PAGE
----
March 29, 2013 |
British actor Richard Griffiths, best known for playing muggle Uncle Vernon Dursley in the "Harry Potter" movies, has died. Griffiths died Thursday at University Hospital in Coventry, England, from complications following heart surgery, his agent, Simon Beresford, told the Associated Press. He was 65. Large in body and presence, Griffiths appeared in character roles in dozens of films and TV shows, but made his biggest mark as the boy wizard's grumpy uncle. PHOTOS: Richard Griffiths 1947-2013 "Harry Potter" star Daniel Radcliffe said Griffiths' true demeanor was far kinder.
February 28, 2013 |
Andrea Kuchlewska's “Complete,” now in its West Coast premiere at the Matrix, is a portmanteau parody that jointly sends up the self-help movement, as well as the study of linguistics. The excesses and pretensions of both subjects are potentially fascinating. Unfortunately, Kuchlewska's play is so awash in jargon that meaning is often swamped. The dialogue varies from comical self-help banalities to arcane linguistic references that baffle anyone not conversant with the subject.
October 24, 2012 |
For a floundering screenwriter and deadbeat dad, the unexpected appearance of the daughter he abandoned 16 years earlier spells screwball trouble - albeit fewer surprises than one might hope for - in Neil Simon's “I Ought to Be in Pictures” at the Falcon Theatre. This revival of Simon's 1980 comedy-drama features Robert Wuhl as Herb Tucker, one of the playwright's prototypical protagonists: an acerbic, narcissistic man-child and transplanted New Yorker who waxes poetic about the scarcity of good deli food in L.A. Having successfully evaded commitment to his undemanding and level-headed girlfriend (Kelly Hare)
June 16, 2012 |
It's been 34 years since actress Lucie Arnaz, comedian Robert Klein and composer Marvin Hamlisch came together to do "They're Playing Our Song. " The lighthearted musical comedy opened in December 1978 at the Ahmanson Theatre and went to Broadway in February 1979, where it played for 1,082 performances. Penned by Neil Simon, the essentially two-character play revolved around the working and personal relationship between a neurotic, funny composer and a quirky lyricist. The musical play was inspired by the romantic relationship between Hamlisch and lyricist Carole Bayer Sager.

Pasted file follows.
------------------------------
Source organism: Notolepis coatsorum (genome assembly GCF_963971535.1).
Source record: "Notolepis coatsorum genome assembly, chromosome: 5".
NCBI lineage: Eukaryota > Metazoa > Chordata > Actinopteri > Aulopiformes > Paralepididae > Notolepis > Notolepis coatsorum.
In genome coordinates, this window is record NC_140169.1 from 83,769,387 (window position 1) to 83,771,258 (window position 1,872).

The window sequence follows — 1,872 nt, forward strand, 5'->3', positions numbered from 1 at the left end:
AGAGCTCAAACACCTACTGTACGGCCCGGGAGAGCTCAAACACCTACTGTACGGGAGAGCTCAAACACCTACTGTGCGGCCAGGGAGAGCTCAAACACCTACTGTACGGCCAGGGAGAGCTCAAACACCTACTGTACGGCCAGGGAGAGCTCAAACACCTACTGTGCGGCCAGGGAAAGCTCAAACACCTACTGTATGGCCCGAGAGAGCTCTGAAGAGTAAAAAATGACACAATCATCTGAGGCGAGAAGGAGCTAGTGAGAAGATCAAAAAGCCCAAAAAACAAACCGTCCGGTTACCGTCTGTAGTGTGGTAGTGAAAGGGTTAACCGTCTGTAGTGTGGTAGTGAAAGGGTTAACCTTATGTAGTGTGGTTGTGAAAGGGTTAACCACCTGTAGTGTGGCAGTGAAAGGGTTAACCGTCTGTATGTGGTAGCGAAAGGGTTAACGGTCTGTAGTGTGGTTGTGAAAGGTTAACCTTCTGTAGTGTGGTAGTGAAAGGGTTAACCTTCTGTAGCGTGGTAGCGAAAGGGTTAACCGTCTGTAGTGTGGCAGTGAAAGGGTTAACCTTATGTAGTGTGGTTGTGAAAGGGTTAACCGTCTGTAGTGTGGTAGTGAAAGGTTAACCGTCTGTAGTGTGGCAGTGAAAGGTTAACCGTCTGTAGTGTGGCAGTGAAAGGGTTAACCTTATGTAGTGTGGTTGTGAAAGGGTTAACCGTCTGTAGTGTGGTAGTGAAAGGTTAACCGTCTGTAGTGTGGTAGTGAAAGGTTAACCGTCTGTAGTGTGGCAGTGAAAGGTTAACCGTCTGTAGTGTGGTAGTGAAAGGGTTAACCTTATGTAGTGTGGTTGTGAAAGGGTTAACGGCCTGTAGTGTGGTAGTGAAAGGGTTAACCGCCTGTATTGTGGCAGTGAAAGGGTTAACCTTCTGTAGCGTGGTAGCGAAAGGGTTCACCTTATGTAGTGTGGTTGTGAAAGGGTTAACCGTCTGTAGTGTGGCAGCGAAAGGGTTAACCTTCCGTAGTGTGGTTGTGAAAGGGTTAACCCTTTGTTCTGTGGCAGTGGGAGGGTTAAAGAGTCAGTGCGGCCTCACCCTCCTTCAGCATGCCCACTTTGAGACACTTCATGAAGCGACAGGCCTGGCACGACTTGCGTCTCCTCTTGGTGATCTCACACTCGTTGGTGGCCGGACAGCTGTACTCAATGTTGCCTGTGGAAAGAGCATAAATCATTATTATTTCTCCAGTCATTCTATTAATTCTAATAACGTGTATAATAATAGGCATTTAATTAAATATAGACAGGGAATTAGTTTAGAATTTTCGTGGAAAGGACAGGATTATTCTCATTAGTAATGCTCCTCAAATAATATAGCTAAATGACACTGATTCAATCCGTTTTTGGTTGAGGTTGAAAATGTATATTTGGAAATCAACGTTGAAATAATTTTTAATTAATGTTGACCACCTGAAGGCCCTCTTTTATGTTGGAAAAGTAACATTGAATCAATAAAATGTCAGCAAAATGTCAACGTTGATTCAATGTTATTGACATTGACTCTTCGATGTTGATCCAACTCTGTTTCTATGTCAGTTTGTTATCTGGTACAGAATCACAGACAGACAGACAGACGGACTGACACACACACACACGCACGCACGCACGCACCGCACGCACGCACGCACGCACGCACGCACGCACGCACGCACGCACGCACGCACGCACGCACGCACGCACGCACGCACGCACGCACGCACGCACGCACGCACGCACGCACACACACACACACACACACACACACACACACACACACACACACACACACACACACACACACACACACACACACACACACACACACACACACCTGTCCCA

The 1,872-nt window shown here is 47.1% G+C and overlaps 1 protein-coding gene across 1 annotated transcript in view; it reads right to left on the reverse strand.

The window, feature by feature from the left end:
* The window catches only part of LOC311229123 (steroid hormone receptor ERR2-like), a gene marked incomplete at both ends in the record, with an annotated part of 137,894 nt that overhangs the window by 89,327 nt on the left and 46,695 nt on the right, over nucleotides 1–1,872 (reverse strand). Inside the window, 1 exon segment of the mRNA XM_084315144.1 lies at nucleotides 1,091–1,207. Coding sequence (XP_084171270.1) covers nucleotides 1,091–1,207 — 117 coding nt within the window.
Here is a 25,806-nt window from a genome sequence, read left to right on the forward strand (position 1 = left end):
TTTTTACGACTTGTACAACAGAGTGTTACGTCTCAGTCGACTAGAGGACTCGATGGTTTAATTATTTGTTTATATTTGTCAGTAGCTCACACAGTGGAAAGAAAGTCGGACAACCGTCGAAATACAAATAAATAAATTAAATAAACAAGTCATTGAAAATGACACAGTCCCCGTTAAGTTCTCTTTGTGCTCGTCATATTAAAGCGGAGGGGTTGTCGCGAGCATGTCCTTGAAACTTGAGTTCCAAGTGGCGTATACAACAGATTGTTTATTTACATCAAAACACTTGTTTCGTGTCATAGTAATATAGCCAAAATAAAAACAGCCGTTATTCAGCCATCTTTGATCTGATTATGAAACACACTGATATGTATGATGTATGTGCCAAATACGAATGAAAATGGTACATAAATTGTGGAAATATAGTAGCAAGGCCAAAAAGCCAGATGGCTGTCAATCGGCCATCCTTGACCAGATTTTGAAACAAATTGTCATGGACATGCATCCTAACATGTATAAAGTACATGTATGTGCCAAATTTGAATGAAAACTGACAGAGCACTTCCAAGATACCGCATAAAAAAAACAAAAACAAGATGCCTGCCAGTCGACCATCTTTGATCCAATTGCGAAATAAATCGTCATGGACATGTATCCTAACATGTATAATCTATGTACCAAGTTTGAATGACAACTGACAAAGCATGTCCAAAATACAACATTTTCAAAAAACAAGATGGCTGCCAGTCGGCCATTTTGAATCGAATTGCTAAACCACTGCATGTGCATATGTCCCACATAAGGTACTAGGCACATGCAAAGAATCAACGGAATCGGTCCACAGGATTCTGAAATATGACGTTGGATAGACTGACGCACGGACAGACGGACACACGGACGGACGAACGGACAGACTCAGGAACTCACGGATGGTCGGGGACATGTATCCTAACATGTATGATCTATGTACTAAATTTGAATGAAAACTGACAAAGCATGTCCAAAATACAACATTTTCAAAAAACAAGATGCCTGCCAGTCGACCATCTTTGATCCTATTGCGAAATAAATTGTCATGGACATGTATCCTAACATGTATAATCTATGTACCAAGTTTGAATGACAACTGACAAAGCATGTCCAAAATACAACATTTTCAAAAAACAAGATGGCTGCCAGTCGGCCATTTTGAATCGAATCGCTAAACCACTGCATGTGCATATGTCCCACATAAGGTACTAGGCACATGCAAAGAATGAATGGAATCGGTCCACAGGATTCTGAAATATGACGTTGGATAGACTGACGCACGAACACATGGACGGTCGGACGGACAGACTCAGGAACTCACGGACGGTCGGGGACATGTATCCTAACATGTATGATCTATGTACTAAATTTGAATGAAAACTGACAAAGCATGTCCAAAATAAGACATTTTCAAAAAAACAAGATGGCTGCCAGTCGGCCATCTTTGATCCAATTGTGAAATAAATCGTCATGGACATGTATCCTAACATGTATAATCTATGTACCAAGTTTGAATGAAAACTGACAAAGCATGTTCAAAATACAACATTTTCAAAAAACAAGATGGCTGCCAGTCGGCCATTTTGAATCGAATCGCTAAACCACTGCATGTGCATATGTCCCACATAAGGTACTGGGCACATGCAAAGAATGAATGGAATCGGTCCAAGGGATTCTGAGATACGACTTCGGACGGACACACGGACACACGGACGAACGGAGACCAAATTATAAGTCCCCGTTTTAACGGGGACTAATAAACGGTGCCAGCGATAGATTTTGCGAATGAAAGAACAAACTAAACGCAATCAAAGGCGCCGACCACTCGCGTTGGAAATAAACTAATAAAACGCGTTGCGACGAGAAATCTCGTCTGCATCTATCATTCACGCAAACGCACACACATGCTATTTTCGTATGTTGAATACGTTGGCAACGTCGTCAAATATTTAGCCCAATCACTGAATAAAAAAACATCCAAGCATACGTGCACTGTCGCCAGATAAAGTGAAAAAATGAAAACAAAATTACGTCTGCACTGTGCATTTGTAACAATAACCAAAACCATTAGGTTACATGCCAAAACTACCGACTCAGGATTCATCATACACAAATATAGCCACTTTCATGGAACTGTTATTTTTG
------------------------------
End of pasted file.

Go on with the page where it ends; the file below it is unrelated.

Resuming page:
June 14, 2012 |
"This weekend is going to make a colonoscopy look like a treasure hunt,” says the reluctant host of “The Long Weekend” at Theatre 40. However comically overstated, it's not far off the mark. Training his facility with one-liners and a crowd-pleasing formula toward character truth and narrative logic, playwright Norm Foster scores a bull's-eye with this tickling romp about mismatched spouses. Meet straight-arrow Max (John Mullen, droll and proficient), the aforementioned host, an upscale lawyer with a new country house, which he and Wynn (Kathryn Larsen, adept and appealing)
December 15, 2011 |
'50/50" was the first feature script I ever wrote. The reason? When it came to writing, there was nothing exceptional about any of my ideas. I'd always aspired to write movies like the very ones that inspired me: "The Apartment," "Harry and Tonto," "Harold and Maude. " Comedies that are not only funny, they're tragic and they're human. But those movies are experiential meditations, and when I was in my early 20s, the only thing I knew to write about was what it's like to be single, horny and terrified of women.